Why is it important to check pressures right away? Tire pressures should be set during the coldest part of the day. That is hardly convenient but the general idea is to check them before driving too far because tires heat up unevenly.  The heating of the tires is directly due to flex. The more the tires flex, the more energy is robbed from the motive force used to get you down the road so your efficiency drops. Well, that energy has to go somewhere and it goes two places; degrading the tire and heating up the air inside it. Obviously, the goal here is less flex. This means longer tire wear and better range but there are caveats.  A less flexible tire has less traction. In most cases, you will be fine unless you are a tailgater or speeder, or...something.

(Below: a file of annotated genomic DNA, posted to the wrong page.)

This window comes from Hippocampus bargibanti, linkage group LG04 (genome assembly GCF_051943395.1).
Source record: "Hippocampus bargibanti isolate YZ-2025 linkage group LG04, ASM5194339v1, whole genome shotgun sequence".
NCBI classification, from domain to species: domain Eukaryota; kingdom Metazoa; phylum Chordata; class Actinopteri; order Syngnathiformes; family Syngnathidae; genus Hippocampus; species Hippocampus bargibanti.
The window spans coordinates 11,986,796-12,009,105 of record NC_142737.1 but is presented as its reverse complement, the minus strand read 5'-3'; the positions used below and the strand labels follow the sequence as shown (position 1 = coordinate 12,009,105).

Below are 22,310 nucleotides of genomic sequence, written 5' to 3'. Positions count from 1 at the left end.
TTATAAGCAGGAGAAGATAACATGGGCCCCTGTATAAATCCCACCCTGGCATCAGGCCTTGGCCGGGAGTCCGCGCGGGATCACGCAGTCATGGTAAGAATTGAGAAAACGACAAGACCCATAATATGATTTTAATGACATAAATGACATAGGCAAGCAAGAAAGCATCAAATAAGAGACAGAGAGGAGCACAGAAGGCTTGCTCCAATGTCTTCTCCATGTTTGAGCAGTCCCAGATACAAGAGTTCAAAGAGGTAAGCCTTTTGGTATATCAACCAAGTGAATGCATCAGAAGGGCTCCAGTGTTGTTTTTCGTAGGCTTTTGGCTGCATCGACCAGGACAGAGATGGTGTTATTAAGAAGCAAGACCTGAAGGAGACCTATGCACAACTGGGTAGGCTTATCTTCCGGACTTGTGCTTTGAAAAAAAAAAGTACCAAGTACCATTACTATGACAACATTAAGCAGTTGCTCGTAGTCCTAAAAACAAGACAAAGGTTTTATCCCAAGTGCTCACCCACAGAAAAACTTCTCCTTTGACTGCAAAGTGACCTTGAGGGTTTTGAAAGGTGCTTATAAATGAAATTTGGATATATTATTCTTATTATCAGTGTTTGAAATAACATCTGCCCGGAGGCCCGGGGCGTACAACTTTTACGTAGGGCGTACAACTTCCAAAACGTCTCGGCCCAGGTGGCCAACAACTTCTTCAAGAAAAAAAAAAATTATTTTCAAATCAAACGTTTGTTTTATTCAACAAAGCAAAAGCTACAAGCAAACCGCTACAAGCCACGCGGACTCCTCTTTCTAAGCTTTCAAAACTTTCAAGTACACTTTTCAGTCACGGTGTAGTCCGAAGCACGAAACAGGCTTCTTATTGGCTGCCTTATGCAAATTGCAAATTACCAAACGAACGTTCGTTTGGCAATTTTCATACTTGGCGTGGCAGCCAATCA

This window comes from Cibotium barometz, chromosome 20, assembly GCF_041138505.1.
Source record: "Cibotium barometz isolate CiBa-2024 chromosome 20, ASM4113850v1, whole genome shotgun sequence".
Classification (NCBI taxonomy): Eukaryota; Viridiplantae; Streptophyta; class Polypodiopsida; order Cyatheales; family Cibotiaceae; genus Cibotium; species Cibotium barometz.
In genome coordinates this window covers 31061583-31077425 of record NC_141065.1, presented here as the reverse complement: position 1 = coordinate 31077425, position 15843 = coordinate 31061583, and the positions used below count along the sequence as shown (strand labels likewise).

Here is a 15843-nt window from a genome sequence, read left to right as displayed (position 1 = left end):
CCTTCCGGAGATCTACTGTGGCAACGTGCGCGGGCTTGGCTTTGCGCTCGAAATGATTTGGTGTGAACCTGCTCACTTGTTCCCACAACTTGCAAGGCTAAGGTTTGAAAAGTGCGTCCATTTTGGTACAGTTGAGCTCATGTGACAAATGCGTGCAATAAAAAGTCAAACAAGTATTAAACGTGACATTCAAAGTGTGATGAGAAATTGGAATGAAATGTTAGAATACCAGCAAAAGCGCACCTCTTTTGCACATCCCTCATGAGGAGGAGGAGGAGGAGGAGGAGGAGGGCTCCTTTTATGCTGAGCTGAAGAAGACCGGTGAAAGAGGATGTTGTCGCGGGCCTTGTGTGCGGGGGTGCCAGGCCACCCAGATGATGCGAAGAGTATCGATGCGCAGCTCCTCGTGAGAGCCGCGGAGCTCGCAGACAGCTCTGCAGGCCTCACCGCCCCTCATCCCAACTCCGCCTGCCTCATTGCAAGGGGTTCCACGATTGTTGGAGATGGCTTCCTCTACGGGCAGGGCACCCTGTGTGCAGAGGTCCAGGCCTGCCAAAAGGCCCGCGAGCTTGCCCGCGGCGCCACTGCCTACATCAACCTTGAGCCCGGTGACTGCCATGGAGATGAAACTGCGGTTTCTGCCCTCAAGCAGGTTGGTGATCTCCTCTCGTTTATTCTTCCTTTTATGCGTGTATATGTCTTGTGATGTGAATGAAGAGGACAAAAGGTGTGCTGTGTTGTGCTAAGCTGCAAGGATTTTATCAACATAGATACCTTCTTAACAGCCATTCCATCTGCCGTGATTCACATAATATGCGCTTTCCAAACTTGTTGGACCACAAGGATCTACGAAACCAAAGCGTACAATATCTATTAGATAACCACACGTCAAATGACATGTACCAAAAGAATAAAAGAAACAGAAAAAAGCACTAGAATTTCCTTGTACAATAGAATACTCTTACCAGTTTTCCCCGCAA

So balance is the key. Many choose the Nissan recommendation of 36 PSI and this is the least efficient option. You will have less tire life and lower range.  Others choose the maximum tire pressure listed on the sidewall; typically 44 PSI and this gives you the best tire life, the best range, and the least traction. 

So what's the best option?  That is for you to choose. But this is also why I am writing this.  The #1 cause of tire failure is low pressure. The ideology that a tire will "pop" if inflated too much is actually quite laughable. Those days all but ended when steel belted radials came along.  

So the real danger happens when you stray outside the range set above; below 36 PSI or over 44 PSI. Since we are talking "cold" pressure, seeing 46 or even 47 PSI on your tires after an hour of timing laps on a roundabout is not only normal but expected. Its all about the law of reality AKA Physics. 

So we need to be not too low or not too high.  So are we looking at the lazy way or the smart, diligent and much harder way?